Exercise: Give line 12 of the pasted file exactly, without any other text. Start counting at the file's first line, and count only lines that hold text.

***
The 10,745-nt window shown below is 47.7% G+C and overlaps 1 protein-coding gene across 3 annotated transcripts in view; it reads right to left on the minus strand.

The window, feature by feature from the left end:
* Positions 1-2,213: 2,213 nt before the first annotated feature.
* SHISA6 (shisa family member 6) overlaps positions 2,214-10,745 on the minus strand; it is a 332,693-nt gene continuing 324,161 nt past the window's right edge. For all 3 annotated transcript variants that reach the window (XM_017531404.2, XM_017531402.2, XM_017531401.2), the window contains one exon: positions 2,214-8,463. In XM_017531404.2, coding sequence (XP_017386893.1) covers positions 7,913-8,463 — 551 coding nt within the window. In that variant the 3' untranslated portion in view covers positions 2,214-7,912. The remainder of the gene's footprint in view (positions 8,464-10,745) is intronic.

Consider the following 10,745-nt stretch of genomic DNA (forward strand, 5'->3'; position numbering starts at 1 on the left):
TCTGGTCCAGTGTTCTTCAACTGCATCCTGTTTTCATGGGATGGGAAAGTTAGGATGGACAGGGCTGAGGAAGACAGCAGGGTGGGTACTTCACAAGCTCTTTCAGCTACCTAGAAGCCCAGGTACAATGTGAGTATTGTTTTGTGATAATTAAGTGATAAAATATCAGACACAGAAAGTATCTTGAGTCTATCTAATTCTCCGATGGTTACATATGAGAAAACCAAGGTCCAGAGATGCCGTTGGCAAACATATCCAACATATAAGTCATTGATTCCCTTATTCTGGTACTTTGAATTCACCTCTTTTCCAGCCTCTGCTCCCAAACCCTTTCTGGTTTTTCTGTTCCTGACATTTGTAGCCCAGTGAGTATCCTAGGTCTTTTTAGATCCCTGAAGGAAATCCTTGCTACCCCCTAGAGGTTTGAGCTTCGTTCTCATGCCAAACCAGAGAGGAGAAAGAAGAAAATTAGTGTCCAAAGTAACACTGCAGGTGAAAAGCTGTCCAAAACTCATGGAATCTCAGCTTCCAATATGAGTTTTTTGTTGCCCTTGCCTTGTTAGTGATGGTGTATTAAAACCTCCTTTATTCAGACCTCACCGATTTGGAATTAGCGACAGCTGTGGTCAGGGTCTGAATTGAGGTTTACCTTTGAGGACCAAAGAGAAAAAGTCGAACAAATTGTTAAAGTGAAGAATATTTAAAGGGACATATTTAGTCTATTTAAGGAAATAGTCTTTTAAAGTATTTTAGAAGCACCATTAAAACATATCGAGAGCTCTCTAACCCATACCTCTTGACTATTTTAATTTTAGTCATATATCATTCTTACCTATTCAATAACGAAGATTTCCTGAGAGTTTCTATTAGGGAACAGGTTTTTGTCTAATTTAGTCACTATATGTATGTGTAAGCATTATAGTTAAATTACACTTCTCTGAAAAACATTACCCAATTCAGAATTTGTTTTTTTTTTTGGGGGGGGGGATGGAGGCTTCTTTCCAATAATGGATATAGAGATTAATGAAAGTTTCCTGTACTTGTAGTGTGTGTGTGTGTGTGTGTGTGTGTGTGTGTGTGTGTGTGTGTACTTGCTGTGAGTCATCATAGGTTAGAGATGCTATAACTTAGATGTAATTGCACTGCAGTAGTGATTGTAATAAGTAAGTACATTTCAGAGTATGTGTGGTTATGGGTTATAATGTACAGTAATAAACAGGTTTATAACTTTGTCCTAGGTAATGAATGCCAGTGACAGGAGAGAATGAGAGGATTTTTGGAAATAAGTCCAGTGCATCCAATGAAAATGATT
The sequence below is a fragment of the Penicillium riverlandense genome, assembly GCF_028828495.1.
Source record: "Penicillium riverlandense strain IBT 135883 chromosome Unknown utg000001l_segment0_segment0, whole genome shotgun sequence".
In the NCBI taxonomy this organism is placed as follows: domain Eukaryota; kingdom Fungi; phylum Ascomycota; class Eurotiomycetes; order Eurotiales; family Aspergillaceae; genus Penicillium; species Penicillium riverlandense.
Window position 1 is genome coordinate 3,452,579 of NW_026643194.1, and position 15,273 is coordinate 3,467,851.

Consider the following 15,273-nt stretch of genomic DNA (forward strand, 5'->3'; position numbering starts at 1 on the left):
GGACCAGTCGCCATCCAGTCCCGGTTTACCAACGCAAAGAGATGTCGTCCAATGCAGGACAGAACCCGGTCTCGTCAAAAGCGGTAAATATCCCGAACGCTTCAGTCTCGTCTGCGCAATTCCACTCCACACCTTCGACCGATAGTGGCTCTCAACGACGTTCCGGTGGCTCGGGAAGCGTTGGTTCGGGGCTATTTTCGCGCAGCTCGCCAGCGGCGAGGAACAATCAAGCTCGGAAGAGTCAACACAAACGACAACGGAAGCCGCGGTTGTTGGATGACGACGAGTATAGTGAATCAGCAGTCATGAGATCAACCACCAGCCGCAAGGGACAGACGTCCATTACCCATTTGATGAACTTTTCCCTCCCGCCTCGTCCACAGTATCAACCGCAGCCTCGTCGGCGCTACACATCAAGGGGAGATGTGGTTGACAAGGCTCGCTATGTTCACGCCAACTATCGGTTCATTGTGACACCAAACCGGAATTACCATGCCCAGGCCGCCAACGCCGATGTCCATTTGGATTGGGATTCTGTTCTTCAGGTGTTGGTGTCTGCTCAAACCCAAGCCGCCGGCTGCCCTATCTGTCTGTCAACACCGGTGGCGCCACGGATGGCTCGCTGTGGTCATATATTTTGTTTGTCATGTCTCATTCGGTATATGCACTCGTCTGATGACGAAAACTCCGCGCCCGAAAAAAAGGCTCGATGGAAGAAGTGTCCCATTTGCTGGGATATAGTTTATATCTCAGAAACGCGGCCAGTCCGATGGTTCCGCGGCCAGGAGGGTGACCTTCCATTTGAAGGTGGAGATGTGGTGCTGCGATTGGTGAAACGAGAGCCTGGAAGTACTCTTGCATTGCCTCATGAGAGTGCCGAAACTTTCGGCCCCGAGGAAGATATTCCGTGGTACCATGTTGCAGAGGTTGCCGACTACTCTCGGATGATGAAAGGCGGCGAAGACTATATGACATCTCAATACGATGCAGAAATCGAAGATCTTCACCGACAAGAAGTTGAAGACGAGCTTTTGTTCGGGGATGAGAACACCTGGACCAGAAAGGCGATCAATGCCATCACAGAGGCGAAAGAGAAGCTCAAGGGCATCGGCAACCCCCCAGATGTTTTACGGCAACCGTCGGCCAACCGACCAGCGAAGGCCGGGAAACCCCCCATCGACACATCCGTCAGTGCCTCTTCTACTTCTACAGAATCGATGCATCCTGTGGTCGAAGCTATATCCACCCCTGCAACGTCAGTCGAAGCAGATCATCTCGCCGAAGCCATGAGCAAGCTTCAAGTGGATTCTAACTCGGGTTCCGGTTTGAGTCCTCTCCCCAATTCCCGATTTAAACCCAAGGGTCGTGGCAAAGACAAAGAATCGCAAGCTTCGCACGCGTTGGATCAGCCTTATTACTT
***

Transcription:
GGACCAGTCGCCATCCAGTCCCGGTTTACCAACGCAAAGAGATGTCGTCCAATGCAGGACAGAACCCGGTCTCGTCAAAAGCGGTAAATATCCCGAACGCTTCAGTCTCGTCTGCGCAATTCCACTCCACACCTTCGACCGATAGTGGCTCTCAACGACGTTCCGGTGGCTCGGGAAGCGTTGGTTCGGGGCTATTTTCGCGCAGCTCGCCAGCGGCGAGGAACAATCAAGCTCGGAAGAGTCAACACAAACGACAACGGAAGCCGCGGTTGTTGGATGACGACGAGTATAGTGAATCAGCAGTCATGAGATCAACCACCAGCCGCAAGGGACAGACGTCCATTACCCATTTGATGAACTTTTCCCTCCCGCCTCGTCCACAGTATCAACCGCAGCCTCGTCGGCGCTACACATCAAGGGGAGATGTGGTTGACAAGGCTCGCTATGTTCACGCCAACTATCGGTTCATTGTGACACCAAACCGGAATTACCATGCCCAGGCCGCCAACGCCGATGTCCATTTGGATTGGGATTCTGTTCTTCAGGTGTTGGTGTCTGCTCAAACCCAAGCCGCCGGCTGCCCTATCTGTCTGTCAACACCGGTGGCGCCACGGATGGCTCGCTGTGGTCATATATTTTGTTTGTCATGTCTCATTCGGTATATGCACTCGTCTGATGACGAAAACTCCGCGCCCGAAAAAAAGGCTCGATGGAAGAAGTGTCCCATTTGCTGGGATATAGTTTATATCTCAGAAACGCGGCCAGTCCGATGGTTCCGCGGCCAGGAGGGTGACCTTCCATTTGAAGGTGGAGATGTGGTGCTGCGATTGGTGAAACGAGAGCCTGGAAGTACTCTTGCATTGCCTCATGAGAGTGCCGAAACTTTCGGCCCCGAGGAAGATATTCCGTGGTACCATGTTGCAGAGGTTGCCGACTACTCTCGGATGATGAAAGGCGGCGAAGACTATATGACATCTCAATACGATGCAGAAATCGAAGATCTTCACCGACAAGAAGTTGAAGACGAGCTTTTGTTCGGGGATGAGAACACCTGGACCAGAAAGGCGATCAATGCCATCACAGAGGCGAAAGAGAAGCTCAAGGGCATCGGCAACCCCCCAGATGTTTTACGGCAACCGTCGGCCAACCGACCAGCGAAGGCCGGGAAACCCCCCATCGACACATCCGTCAGTGCCTCTTCTACTTCTACAGAATCGATGCATCCTGTGGTCGAAGCTATATCCACCCCTGCAACGTCAGTCGAAGCAGATCATCTCGCCGAAGCCATGAGCAAGCTTCAAGTGGATTCTAACTCGGGTTCCGGTTTGAGTCCTCTCCCCAATTCCCGATTTAAACCCAAGGGTCGTGGCAAAGACAAAGAATCGCAAGCTTCGCACGCGTTGGATCAGCCTTATTACTT